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by Kirstin Nelson

After two years of cancellations due to the pandemic, it was great to be back at Pact Family Camp East in Pine Mountain, Georgia. This was the second time camp East was held at this location (the last time being 2019) but things felt different this time. The lodge, pool, lake and beautiful amenities were still there, but campers needed to be masked at all times while indoors. Nevertheless, camp staff worked to ensure the health and safety of attendees, including providing outside options for meals, meetings and social gatherings.

One thing I deeply appreciate is that Pact recognizes the need for spaces reserved for families led by parents of color. The first day started with a dinner and welcome for families headed by BIPOC parents. It was wonderful to see familiar faces and so many first-time families. Throughout the week, there were many options for BIPOC adults to network in affinity spaces, including daily moderated afternoon discussion groups and an evening social gathering.

Other affinity groups also had reserved tables or rooms at lunch, including BIPOC adults, non-adopted siblings, LGBTQ-led families, first-time attendees, and parents navigating divorce. There were also tables based on geography so families could connect and plan meet-ups throughout the year. Pact does a great job of bringing adoptive families together while understanding the nuances that exist among our families.

One keynote stood out as an issue often discussed in same-race adoptive families. Two speakers, Dr. Samantha Coleman and Sandria Washington are both late discovery adoptees. They have a wonderful podcast and you can find them on Facebook under Black to the Beginning. They shared their stories of discovering they were adopted as adults and how this impacted their identities and family relationships. This led to rich discussions in the BIPOC afternoon discussing group about how and when to tell same-race adoptees they are adopted.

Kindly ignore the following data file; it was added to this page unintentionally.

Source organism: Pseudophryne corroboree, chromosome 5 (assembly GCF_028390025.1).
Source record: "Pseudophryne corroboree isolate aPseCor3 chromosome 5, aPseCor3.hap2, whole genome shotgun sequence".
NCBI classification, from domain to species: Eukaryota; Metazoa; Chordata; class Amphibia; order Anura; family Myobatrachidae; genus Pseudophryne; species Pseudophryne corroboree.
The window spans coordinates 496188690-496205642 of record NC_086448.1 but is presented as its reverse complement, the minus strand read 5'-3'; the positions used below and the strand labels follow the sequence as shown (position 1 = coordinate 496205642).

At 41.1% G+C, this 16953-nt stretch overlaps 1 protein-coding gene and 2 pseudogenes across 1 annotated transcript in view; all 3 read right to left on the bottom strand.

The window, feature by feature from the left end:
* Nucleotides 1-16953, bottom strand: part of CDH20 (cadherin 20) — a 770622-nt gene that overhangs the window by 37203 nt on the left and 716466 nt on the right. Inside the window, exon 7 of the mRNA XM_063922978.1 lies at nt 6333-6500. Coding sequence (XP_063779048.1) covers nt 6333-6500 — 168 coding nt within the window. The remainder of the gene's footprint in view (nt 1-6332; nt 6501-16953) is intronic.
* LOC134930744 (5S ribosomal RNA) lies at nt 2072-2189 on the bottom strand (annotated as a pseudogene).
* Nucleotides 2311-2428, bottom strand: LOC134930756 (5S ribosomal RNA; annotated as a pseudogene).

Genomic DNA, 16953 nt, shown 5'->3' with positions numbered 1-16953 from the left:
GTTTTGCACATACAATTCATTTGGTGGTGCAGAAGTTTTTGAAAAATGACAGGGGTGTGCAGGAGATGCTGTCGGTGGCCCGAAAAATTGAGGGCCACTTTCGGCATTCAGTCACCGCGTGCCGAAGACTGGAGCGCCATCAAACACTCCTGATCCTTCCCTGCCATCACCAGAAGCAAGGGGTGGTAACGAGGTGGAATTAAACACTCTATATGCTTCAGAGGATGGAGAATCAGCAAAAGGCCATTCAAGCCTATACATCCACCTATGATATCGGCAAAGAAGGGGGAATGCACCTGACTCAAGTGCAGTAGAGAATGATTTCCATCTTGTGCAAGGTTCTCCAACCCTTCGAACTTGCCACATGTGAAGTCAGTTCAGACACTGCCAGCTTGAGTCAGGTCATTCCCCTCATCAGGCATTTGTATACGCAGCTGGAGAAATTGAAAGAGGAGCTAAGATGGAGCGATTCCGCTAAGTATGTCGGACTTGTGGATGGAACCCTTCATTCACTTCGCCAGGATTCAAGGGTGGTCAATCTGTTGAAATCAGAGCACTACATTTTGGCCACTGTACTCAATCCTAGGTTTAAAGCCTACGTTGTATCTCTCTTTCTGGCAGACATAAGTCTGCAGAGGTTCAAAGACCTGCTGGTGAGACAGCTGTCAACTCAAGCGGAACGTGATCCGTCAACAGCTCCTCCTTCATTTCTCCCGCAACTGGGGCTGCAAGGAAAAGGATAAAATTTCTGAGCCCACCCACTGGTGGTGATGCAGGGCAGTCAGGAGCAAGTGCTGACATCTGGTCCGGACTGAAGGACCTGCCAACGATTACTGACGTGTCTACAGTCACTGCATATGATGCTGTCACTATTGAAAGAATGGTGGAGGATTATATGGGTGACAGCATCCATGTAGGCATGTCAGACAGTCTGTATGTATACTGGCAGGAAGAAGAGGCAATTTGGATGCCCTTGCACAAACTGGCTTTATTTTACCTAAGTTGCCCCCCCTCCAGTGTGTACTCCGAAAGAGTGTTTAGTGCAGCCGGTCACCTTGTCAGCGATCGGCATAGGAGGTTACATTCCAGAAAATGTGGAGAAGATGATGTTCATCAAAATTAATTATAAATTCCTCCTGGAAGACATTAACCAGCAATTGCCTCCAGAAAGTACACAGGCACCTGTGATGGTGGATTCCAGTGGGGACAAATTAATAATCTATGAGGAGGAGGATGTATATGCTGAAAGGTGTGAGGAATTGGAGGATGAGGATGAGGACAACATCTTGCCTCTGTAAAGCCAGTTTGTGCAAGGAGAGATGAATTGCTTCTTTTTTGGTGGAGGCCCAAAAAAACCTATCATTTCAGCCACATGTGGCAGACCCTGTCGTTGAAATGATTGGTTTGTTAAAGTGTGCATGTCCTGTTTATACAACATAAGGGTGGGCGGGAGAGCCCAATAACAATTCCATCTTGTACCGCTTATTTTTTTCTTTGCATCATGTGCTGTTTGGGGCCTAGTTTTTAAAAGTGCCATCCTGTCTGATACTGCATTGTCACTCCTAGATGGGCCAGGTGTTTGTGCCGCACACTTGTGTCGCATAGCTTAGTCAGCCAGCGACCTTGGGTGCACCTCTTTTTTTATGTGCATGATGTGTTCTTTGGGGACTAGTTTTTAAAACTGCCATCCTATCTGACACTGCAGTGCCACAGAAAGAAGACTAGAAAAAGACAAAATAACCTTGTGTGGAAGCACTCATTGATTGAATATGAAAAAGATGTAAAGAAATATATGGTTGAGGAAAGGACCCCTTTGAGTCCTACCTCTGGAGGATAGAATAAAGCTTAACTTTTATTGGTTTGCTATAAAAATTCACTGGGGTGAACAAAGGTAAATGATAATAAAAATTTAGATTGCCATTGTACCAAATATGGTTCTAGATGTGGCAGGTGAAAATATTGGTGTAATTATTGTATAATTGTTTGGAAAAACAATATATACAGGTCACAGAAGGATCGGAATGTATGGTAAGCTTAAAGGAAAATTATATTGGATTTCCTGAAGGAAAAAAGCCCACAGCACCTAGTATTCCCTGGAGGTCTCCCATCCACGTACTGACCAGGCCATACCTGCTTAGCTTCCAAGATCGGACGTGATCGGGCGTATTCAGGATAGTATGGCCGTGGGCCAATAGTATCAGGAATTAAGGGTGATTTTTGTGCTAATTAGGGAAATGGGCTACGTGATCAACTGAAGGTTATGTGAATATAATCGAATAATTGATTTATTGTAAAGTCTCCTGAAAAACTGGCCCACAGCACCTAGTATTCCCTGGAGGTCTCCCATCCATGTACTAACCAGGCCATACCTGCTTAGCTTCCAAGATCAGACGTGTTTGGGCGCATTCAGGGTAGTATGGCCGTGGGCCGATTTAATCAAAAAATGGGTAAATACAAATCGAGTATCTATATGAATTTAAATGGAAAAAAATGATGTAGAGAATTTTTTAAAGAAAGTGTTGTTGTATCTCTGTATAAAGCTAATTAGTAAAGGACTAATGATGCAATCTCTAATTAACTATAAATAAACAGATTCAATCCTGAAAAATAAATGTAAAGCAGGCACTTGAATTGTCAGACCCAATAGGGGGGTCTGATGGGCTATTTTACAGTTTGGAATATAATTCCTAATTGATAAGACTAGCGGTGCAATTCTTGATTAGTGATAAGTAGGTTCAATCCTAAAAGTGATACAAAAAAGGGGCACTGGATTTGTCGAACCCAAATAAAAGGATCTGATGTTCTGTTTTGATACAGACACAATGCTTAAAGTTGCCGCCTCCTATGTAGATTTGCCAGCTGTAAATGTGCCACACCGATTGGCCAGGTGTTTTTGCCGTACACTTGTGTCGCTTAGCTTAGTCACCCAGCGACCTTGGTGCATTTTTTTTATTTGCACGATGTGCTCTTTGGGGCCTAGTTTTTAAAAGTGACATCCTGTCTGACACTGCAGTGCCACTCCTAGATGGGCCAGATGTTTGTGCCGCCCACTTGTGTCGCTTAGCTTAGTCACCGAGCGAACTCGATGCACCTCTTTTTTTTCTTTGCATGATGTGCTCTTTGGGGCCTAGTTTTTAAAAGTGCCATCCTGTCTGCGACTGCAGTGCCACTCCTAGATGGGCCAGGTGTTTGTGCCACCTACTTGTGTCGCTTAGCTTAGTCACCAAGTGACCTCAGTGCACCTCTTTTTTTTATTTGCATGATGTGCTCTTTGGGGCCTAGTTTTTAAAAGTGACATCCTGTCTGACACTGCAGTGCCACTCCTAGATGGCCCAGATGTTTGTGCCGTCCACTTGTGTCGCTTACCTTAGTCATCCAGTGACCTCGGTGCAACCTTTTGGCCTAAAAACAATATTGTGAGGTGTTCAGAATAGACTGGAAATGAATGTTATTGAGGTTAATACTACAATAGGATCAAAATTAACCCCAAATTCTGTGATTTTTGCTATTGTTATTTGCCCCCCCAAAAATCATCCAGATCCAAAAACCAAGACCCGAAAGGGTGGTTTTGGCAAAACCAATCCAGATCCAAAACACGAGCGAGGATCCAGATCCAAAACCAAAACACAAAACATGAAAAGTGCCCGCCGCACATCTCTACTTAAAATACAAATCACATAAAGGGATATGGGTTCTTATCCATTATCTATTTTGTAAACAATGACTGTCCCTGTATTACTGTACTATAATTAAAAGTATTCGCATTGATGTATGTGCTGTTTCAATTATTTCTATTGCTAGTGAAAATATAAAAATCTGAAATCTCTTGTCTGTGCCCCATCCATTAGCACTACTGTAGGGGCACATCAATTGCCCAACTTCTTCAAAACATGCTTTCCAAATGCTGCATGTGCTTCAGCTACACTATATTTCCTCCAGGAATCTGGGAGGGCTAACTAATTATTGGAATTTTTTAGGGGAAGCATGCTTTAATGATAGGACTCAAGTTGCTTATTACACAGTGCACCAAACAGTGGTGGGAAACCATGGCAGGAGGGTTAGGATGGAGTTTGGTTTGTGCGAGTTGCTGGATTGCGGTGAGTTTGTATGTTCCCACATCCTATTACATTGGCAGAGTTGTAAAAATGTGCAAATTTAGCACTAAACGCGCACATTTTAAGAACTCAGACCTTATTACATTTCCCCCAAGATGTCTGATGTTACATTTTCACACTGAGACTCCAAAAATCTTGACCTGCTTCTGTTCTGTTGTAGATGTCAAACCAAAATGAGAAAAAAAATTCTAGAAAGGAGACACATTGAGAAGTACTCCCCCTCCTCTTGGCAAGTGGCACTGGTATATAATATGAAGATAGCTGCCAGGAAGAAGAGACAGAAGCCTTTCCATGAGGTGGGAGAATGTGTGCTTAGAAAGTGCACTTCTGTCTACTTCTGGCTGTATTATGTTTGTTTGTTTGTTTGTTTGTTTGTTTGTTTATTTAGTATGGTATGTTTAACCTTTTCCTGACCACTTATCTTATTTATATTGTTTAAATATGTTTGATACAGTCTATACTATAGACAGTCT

We also discussed how to share difficult adoption-related information with children that acknowledges we are temporary keepers of their information, but details of their adoption belong to them. Many parents shared advice and examples for safely presenting information age-appropriately.

The final morning of Camp was the closing ceremony. Campers practiced dances all week and then performed for the parents. There was so much joy – for kids and parents. Each time we attend Camp, I am most impacted by how much my daughter gains in such a short time. She loves Camp. She wishes Camp was longer than five days. She wishes she could live at Camp year round. (I wish Camp lasted all year, too.)

Kirstin Nelson is a transracial adoptee and an adoptive parent. She grew up in racial isolation in rural Nebraska and has spent her adult years forming her cultural and racial identity. She has been in reunion with her first mother for over 20 years. Kirstin is a law librarian for the federal government and adjunct law professor.